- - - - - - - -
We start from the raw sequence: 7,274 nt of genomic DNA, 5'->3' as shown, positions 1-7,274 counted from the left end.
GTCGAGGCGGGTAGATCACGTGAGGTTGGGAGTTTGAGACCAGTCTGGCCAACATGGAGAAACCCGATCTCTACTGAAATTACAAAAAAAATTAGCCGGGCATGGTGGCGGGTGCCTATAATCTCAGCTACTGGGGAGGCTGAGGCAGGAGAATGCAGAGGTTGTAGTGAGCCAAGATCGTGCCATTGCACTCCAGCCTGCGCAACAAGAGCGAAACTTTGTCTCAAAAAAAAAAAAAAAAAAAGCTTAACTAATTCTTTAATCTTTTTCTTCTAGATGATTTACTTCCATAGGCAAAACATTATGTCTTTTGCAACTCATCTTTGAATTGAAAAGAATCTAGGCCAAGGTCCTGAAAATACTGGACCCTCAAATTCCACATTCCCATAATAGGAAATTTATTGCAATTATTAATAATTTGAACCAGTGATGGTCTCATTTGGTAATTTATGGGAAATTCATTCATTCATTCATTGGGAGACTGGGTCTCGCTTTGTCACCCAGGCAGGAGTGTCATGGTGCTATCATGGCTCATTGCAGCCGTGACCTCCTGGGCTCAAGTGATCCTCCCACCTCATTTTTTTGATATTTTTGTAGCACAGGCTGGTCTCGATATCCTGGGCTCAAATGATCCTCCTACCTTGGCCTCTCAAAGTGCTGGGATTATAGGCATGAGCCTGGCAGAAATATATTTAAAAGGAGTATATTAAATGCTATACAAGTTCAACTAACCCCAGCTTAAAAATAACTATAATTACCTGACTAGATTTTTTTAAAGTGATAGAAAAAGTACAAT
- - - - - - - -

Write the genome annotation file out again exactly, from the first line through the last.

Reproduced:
We start from the raw sequence: 7,274 nt of genomic DNA, 5'->3' as shown, positions 1-7,274 counted from the left end.
GTCGAGGCGGGTAGATCACGTGAGGTTGGGAGTTTGAGACCAGTCTGGCCAACATGGAGAAACCCGATCTCTACTGAAATTACAAAAAAAATTAGCCGGGCATGGTGGCGGGTGCCTATAATCTCAGCTACTGGGGAGGCTGAGGCAGGAGAATGCAGAGGTTGTAGTGAGCCAAGATCGTGCCATTGCACTCCAGCCTGCGCAACAAGAGCGAAACTTTGTCTCAAAAAAAAAAAAAAAAAAAGCTTAACTAATTCTTTAATCTTTTTCTTCTAGATGATTTACTTCCATAGGCAAAACATTATGTCTTTTGCAACTCATCTTTGAATTGAAAAGAATCTAGGCCAAGGTCCTGAAAATACTGGACCCTCAAATTCCACATTCCCATAATAGGAAATTTATTGCAATTATTAATAATTTGAACCAGTGATGGTCTCATTTGGTAATTTATGGGAAATTCATTCATTCATTCATTGGGAGACTGGGTCTCGCTTTGTCACCCAGGCAGGAGTGTCATGGTGCTATCATGGCTCATTGCAGCCGTGACCTCCTGGGCTCAAGTGATCCTCCCACCTCATTTTTTTGATATTTTTGTAGCACAGGCTGGTCTCGATATCCTGGGCTCAAATGATCCTCCTACCTTGGCCTCTCAAAGTGCTGGGATTATAGGCATGAGCCTGGCAGAAATATATTTAAAAGGAGTATATTAAATGCTATACAAGTTCAACTAACCCCAGCTTAAAAATAACTATAATTACCTGACTAGATTTTTTTAAAGTGATAGAAAAAGTACAAT